A Great British Air Disaster

A Great British Air Disaster


The De Havilland Comet was the world’s first passenger jet airliner, a shining, streamlined thing of beauty that made the dream of international jet travel real in the early 50s. As this excellent film relates, it was also a very British triumph – the standard bearer for our aviation industry.

Then, in 1954, a Comet exploded in mid-air off Italy killing all 35 crew and passengers. It wasn’t the first Comet crash and it wasn’t to be the last, but the way the subsequent investigation unfolded turned out to be as pioneering as the plane itself, a landmark in making mass air travel safe – but sadly, also a landmark in the decline of British manufacturing.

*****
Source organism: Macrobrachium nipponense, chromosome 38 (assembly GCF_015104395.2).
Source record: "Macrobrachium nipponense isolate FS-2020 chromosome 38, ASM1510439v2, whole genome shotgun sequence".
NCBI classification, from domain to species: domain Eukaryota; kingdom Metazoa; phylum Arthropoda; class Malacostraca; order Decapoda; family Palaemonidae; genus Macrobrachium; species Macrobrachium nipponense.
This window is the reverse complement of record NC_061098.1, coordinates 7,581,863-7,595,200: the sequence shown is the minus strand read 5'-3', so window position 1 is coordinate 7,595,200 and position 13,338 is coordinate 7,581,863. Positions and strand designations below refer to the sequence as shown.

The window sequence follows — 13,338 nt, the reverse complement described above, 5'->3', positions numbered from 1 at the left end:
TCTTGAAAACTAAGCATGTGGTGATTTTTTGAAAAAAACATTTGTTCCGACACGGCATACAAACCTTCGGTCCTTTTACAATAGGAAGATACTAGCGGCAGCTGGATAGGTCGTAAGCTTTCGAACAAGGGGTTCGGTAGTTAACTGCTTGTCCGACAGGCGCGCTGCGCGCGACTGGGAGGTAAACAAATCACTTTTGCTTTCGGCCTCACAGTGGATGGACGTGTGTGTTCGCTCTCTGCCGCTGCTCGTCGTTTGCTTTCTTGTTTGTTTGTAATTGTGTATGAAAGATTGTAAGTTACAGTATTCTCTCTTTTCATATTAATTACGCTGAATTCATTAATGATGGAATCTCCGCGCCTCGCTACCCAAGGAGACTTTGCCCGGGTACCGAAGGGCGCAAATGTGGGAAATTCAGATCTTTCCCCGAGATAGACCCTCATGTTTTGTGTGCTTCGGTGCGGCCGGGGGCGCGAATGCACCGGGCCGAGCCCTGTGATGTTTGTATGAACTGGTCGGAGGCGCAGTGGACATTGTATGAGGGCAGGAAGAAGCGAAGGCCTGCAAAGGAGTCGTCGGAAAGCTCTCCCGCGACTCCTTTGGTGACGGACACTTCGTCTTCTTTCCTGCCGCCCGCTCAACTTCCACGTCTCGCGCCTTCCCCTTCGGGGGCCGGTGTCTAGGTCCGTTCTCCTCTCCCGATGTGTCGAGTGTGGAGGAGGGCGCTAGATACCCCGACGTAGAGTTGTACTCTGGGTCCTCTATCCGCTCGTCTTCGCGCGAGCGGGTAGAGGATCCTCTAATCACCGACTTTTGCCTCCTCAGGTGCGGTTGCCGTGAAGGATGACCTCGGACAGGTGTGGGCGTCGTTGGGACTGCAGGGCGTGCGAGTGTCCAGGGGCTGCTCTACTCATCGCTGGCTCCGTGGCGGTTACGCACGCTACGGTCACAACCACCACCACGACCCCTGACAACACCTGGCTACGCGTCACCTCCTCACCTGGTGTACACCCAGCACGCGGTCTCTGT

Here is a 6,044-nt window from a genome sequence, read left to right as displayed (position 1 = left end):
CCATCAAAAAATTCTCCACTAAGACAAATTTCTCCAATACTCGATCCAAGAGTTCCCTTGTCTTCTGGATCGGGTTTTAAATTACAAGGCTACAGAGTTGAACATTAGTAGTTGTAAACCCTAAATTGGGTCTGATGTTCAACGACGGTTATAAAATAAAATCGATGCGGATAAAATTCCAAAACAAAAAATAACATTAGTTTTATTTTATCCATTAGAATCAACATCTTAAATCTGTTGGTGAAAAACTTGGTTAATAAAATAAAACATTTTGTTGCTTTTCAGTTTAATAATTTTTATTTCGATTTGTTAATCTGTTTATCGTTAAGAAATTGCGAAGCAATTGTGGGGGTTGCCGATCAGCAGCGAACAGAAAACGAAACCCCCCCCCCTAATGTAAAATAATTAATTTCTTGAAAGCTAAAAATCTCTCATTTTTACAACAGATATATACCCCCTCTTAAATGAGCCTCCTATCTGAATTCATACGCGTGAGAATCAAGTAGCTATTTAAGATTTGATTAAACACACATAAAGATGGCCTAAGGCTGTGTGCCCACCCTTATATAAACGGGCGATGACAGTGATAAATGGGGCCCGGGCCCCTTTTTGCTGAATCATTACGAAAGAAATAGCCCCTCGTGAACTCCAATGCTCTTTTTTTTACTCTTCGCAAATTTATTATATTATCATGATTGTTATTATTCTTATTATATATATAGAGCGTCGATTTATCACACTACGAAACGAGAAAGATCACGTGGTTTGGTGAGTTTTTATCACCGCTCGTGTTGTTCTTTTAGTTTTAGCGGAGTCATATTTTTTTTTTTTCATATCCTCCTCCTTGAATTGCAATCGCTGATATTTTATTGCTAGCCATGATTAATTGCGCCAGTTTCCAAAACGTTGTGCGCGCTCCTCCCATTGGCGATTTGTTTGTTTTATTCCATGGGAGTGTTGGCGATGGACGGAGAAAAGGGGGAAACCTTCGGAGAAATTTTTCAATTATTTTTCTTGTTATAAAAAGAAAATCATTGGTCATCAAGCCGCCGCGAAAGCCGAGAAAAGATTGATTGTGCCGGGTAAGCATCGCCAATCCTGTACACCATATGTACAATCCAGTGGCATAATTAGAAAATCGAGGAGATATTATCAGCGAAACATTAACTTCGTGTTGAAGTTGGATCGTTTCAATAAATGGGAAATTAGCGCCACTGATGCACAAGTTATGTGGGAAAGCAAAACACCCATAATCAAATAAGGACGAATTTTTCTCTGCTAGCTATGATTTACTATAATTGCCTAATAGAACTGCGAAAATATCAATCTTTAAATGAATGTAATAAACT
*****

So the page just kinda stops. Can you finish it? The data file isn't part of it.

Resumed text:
The rise and fall of the De Havilland Comet, the world's first passenger jet airliner, once considered a triumph for the British aviation industry. Designed during the Second World War, it proved an instant hit with the public when it came into service in 1952, but then, in the space of just four months in 1954, two aircraft blew up in mid-air, killing all passengers and crew. On the direct order of prime minister Winston Churchill, a team of leading aviation experts was assembled to discover what had gone wrong.